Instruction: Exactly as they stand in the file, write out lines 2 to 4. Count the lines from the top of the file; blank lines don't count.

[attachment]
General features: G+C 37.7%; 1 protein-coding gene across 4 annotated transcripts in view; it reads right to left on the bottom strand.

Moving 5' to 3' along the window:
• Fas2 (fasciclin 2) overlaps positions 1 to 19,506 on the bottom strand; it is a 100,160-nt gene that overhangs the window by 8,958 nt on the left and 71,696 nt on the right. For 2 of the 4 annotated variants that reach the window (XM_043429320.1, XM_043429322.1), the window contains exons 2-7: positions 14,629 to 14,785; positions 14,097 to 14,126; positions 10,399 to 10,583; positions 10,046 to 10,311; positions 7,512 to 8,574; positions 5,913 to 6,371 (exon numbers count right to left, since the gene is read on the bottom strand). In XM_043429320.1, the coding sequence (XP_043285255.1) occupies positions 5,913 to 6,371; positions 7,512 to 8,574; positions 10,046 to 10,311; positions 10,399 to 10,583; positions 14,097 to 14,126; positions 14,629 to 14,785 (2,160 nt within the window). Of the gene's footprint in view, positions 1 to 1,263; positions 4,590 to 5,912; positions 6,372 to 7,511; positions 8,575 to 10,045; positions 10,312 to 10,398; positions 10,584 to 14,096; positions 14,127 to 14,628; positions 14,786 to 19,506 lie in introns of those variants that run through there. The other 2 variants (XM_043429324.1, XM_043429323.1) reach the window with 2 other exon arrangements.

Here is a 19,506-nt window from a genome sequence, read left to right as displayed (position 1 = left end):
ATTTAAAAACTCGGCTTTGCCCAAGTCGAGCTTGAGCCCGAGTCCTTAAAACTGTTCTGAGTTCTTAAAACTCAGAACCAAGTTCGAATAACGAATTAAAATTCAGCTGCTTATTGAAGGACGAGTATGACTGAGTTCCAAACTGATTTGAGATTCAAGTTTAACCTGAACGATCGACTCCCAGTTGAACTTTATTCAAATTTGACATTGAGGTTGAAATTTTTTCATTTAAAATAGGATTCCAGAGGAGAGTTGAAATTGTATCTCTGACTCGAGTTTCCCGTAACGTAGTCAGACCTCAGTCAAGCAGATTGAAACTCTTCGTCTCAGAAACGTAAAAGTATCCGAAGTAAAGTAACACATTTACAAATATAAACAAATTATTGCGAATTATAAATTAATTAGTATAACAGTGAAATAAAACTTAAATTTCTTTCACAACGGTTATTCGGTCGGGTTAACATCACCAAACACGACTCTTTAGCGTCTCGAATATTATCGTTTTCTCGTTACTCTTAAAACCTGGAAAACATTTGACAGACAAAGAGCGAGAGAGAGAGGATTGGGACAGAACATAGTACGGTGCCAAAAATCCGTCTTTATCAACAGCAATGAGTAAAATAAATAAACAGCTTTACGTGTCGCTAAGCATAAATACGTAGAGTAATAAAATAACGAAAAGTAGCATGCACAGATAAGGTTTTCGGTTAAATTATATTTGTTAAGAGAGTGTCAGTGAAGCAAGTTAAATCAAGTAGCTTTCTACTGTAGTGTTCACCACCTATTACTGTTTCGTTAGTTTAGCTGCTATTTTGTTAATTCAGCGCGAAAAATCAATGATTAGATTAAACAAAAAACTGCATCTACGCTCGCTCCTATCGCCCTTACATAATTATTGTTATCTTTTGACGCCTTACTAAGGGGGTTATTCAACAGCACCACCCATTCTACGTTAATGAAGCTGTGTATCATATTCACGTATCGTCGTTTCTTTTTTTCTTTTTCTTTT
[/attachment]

Moving 5' to 3' along the window:
• Fas2 (fasciclin 2) overlaps positions 1 to 19,506 on the bottom strand; it is a 100,160-nt gene that overhangs the window by 8,958 nt on the left and 71,696 nt on the right. For 2 of the 4 annotated variants that reach the window (XM_043429320.1, XM_043429322.1), the window contains exons 2-7: positions 14,629 to 14,785; positions 14,097 to 14,126; positions 10,399 to 10,583; positions 10,046 to 10,311; positions 7,512 to 8,574; positions 5,913 to 6,371 (exon numbers count right to left, since the gene is read on the bottom strand). In XM_043429320.1, the coding sequence (XP_043285255.1) occupies positions 5,913 to 6,371; positions 7,512 to 8,574; positions 10,046 to 10,311; positions 10,399 to 10,583; positions 14,097 to 14,126; positions 14,629 to 14,785 (2,160 nt within the window). Of the gene's footprint in view, positions 1 to 1,263; positions 4,590 to 5,912; positions 6,372 to 7,511; positions 8,575 to 10,045; positions 10,312 to 10,398; positions 10,584 to 14,096; positions 14,127 to 14,628; positions 14,786 to 19,506 lie in introns of those variants that run through there. The other 2 variants (XM_043429324.1, XM_043429323.1) reach the window with 2 other exon arrangements.

Here is a 19,506-nt window from a genome sequence, read left to right as displayed (position 1 = left end):